Pareto, Vittorio Emmanuel and Pareto, Marcos Pompeu (2008): The urban component of the energy crisis. Forthcoming in: Urbanistica No. 51 (2009)
Download (138Kb) | Preview
The spiral of higher oil prices that is occurring currently is mostly caused not by the lack of reserves, but by increasing demand on the existing supply. However, increase of supply would only temporarily attenuate the issue, as demand is expected to continue to soar and eventually outstrip the reserves of fossil fuels, which combined account of almost all our present energy sources. It is not that fossil fuels will disappear, but rather the certainty that they will become progressively scarcer and definitely more expensive as time goes by, has become an irreversible and well established trend.
The cost increase of a critical resource - energy - will force unforeseen changes in production and in distribution of goods, affecting the whole productive matrix - including employment. Not only new products and distribution systems based on higher energy costs will need to be conceived and implemented but especially the current reliance on fossil fuels - oil, gas and coal - will need to be replaced almost entirely by sustainable sources - an extraordinarily complex enterprise that should consume our efforts in the next 40 years.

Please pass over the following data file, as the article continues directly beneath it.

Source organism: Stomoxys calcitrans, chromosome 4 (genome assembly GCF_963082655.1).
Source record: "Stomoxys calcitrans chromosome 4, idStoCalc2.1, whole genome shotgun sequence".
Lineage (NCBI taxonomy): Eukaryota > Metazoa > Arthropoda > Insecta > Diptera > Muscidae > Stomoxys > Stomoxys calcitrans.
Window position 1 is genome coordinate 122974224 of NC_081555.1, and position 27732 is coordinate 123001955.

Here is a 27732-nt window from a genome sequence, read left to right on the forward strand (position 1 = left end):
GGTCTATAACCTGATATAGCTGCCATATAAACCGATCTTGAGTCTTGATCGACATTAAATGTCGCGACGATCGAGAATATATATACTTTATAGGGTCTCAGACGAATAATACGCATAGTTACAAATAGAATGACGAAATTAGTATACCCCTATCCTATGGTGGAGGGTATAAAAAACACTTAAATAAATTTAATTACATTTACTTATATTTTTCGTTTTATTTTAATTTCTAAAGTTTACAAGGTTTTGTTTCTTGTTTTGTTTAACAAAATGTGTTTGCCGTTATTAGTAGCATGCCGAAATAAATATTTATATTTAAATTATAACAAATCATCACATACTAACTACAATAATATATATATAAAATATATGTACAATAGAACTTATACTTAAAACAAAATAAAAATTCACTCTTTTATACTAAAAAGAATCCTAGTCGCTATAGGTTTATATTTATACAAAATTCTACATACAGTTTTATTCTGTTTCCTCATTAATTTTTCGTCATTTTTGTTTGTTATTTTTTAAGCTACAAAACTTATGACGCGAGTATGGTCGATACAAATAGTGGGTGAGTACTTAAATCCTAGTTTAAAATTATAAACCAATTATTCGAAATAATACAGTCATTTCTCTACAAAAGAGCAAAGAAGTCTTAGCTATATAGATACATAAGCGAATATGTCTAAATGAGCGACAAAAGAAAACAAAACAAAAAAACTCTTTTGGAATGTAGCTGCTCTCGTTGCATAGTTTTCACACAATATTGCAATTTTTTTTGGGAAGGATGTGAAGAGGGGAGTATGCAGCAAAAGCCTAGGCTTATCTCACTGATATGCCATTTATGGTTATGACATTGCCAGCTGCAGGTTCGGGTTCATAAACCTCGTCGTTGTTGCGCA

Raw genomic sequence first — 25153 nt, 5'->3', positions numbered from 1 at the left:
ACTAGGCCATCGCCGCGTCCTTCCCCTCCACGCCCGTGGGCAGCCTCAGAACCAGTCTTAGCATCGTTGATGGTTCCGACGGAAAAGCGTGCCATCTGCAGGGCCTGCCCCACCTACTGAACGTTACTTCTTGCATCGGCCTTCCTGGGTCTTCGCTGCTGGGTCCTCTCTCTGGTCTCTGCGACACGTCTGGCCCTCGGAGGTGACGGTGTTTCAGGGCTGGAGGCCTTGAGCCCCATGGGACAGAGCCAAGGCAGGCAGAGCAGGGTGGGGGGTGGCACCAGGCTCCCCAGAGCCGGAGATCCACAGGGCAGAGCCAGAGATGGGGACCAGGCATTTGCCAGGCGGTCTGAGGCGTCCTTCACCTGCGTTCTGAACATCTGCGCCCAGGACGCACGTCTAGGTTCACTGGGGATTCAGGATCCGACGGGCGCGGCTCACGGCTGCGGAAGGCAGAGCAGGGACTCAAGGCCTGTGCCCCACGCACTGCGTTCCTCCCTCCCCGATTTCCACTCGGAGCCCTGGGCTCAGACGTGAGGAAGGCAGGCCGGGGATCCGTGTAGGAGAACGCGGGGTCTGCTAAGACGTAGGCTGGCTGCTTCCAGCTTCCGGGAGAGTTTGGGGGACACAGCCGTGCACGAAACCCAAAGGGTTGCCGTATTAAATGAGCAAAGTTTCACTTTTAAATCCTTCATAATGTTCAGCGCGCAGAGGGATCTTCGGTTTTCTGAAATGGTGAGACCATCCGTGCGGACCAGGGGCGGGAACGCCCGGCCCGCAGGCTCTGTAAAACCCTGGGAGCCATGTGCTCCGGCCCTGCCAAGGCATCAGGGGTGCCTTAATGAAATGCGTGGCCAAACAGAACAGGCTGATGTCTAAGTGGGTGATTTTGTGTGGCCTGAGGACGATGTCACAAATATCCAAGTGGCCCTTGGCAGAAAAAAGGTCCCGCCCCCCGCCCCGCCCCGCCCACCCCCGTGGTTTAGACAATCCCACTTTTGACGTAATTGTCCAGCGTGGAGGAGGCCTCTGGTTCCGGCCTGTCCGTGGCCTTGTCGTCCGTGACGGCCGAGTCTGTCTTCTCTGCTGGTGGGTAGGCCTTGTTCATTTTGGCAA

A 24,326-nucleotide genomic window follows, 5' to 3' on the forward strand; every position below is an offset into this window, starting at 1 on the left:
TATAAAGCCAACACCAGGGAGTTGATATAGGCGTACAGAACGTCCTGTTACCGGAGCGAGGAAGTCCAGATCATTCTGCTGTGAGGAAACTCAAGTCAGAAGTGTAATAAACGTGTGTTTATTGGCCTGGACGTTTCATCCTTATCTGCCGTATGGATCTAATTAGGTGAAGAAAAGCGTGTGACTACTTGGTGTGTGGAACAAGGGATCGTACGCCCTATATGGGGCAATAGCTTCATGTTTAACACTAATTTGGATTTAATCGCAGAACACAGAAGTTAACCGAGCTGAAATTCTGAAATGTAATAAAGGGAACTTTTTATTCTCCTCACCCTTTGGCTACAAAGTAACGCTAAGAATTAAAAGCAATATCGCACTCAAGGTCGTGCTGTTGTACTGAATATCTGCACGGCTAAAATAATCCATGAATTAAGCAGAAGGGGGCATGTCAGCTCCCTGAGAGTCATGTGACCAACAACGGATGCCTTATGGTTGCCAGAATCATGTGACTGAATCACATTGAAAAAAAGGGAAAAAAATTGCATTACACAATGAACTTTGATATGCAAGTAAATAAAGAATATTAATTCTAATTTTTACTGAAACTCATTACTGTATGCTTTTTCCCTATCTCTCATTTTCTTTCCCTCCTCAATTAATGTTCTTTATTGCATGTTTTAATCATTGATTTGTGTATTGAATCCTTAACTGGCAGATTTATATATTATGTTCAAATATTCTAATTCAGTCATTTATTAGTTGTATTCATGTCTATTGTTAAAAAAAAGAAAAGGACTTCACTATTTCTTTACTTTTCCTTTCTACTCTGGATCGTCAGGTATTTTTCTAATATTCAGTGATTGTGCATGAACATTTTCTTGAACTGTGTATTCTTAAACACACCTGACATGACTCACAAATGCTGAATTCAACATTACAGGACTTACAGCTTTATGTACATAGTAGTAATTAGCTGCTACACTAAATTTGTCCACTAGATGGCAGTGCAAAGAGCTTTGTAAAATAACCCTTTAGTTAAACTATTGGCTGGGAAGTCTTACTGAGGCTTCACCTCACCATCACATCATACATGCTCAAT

Energy consumption will be further aggravated by the expected 2.3 billion population increase from now to 2050, which is expected to be almost entirely concentrated in the urban centres of Asia, Latin America and Africa. Since these additional urban spaces are still to be developed, urban development strategies that consider higher energy costs could effectively alleviate the transition period from fossil fuels to sustainable sources.
Rather than providing a recipe for urban planning, this paper stresses the need for further research to incorporate the energy cost component with the urban development context and the dissemination of information on this matter.